On that note, I’ve heard from some readers who say I don’t write enough about technology. This is a fascinating comment! My précis has always been, “design, technology, and being human,” as in, I’m interested in all three, individually and together. I haven’t felt that I’ve preferred or neglected one subject for another. But out of curiosity, I counted. So far this year, out of seven letters, two are exclusively about technology, two are firmly in the “being human” category, and one is expressly about design. That leaves two others, which are a mix — one of design and technology, the other of technology and “being human.” So by that count, four out of seven letters are about technology. More than half! That seems about right to me. (And for what it’s worth, twenty-one of the thirty-five letters I sent last year were about technology.)
Anyway. A thing everyone seems to be talking about right now is whether productivity is higher today than it was in the past, and what role technology plays in that. Some people think that technology is responsible for major gains in productivity. Some other people disagree. I tend to be among the skeptics.
The true believers, first of all, tend to live and work in a certain place named for a certain chemical element. They’re a little biased in their thinking, of course, but not just because they have a vested interest in the culture-shaping power of technology, but because they believe in a certain form of technology. The technological boom of the last thirty years has been in computers and communication.
But isn’t technology more than computers?
Isn’t technology also how we shelter, feed, clothe and move ourselves around? Isn’t it also about how we stay well and heal ourselves?
It’s so much more than just how we talk to one another, express ourselves, and be entertained. And yet, we can’t figure out the productivity impact of technology because technological innovation isn’t evenly distributed and isn’t evenly understood.
As Tyler Cowen has written in his most recent book (that I haven’t read in full, tbh), “A lot of our recent innovations are ‘private goods’ rather than ‘public goods’…that benefit some individuals but are not public goods more generally.”
After all, it’s not as if there haven’t been advances in all areas of technology over the course of our lives. The question is whether they have contributed to a net productivity gain.
But it’s interesting. Where advances have offered improvements in one area, other advances undermine them. Clothing, for instance: Thanks to better material science, better fibers, better fabrication processes, and better ways of creating awareness, small companies offering high-performance, long-lasting garments are proliferating like mad. Forever-wear is a thing now. But at the very same time, advances in material science, the globalization of logistics, and the same better ways of creating awareness have enabled much bigger companies to produce more garments, faster and cheaper than ever before. And so while forever-wear is a thing, so is throwaway fashion. And since one is cheap and abundant and the other expensive and scarce, I’d say this one is a net loss.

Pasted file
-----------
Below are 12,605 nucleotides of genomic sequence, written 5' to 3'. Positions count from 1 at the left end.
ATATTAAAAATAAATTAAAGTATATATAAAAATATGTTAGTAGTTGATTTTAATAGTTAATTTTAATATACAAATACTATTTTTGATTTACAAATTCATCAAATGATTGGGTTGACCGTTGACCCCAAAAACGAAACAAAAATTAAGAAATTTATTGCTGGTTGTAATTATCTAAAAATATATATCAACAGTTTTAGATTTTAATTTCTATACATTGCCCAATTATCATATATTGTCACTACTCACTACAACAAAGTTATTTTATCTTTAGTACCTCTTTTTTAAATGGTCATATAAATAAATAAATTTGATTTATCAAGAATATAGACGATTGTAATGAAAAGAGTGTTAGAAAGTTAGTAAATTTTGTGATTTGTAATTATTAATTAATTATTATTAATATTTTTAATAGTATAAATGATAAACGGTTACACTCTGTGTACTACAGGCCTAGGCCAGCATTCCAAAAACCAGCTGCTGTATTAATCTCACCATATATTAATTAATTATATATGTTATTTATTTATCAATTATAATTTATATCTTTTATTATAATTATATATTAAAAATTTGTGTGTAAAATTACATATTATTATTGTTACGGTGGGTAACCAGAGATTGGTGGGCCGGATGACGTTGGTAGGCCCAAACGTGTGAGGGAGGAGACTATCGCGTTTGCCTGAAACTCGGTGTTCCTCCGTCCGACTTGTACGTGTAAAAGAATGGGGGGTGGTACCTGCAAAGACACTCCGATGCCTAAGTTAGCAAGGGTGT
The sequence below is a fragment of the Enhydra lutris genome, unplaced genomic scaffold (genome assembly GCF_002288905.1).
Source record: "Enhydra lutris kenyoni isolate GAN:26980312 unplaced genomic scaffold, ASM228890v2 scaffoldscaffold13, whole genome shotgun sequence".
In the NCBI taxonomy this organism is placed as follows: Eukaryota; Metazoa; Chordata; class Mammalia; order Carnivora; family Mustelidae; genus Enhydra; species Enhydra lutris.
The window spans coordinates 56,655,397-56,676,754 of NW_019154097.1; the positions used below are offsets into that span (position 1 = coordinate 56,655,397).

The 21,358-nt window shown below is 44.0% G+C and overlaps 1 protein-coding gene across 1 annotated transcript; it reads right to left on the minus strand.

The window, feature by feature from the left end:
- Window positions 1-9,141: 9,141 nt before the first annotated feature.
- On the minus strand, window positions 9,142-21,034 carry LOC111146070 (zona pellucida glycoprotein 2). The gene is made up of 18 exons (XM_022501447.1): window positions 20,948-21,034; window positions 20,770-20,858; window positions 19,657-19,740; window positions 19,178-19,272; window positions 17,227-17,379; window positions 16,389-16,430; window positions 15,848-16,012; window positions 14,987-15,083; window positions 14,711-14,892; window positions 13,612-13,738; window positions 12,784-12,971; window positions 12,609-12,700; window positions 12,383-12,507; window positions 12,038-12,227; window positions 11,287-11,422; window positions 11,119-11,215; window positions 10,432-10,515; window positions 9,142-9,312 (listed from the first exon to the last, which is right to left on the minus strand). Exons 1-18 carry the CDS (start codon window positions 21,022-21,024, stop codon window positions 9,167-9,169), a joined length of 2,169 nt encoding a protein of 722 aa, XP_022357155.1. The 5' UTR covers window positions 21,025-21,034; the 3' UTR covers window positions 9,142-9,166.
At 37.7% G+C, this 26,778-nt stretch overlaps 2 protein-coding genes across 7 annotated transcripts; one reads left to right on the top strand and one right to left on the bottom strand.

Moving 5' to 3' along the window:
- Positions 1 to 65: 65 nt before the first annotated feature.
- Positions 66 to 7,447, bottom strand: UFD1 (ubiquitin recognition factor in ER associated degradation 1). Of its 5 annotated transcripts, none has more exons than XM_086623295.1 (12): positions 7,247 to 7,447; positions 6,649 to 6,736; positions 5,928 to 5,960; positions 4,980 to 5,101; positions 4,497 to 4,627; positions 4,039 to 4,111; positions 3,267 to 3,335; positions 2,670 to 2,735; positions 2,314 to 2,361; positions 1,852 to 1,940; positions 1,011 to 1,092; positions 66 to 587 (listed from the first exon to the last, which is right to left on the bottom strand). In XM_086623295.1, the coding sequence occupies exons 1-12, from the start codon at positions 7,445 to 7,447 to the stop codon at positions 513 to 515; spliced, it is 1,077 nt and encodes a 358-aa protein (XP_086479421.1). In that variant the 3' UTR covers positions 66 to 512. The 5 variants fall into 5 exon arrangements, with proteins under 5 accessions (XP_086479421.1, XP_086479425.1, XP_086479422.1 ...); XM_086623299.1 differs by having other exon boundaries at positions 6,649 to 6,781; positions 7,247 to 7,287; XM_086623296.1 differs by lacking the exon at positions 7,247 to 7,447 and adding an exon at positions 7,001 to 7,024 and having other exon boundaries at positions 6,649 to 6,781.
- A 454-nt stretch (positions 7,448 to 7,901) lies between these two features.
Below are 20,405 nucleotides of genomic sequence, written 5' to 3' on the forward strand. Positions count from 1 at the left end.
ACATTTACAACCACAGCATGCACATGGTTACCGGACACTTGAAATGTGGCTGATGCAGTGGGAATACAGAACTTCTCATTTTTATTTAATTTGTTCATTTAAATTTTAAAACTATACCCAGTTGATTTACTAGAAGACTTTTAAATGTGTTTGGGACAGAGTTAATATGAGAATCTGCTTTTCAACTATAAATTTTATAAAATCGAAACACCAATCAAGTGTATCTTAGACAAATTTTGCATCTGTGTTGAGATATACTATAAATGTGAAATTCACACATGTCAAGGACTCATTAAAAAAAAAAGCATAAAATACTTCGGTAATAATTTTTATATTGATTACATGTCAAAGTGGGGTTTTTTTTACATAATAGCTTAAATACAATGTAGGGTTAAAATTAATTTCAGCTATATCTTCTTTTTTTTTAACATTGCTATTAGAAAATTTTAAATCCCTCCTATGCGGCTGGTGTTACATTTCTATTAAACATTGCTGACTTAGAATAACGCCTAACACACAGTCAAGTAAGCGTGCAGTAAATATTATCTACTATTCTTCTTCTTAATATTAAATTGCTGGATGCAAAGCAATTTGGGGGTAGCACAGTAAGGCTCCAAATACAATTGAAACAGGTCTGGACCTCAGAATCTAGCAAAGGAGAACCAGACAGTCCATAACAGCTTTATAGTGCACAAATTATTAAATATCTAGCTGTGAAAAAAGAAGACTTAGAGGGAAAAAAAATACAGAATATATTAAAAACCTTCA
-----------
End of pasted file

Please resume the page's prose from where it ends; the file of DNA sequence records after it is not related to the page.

You could apply the same sort of analysis to every other area “technology” touches. Technology has given us many tools to fight disease, for example, yet few of them are as effective as better choices in diet and exercise. Technology gives us faster and cheaper homes, but devalues goods and services en masse such that we can’t afford to buy them. And as Peter Thiel has pointed out, we have fancier cars, but we’re not getting anywhere any faster.
The debate makes me wonder, what is the goal of technology? Is it to increase productivity? Or is it to reduce work? Can it be both? If technology helps us do more with less effort, what do we do with the savings? Do we use it on more work? Or do we spend it on leisure? And what sort of modern leisure isn’t made possible by a ton of work?
Or, is all of that irrelevant? Is technology simply an existential byproduct, an expression of the human mind? Food for thought. But that’s certainly — for me, anyway — the tie that binds design, technology, and being human.
World In My Eyes
This year’s CES and South by Southwest were, as far as I can tell, all about virtual reality. Especially South by Southwest (which I refuse to call SouthBy and especially refuse to write as… ah crap). Anyway, VR is so hot right now. And I assume “hot” because it’s this big thing you have to strap on your face and either connect to a big ol’ computer (Oculus) or put your phone in it (others). Totally the future, right? Hey, kids, in the future, we’re all going to tie telephones to our faces and pretend that we’re somewhere else!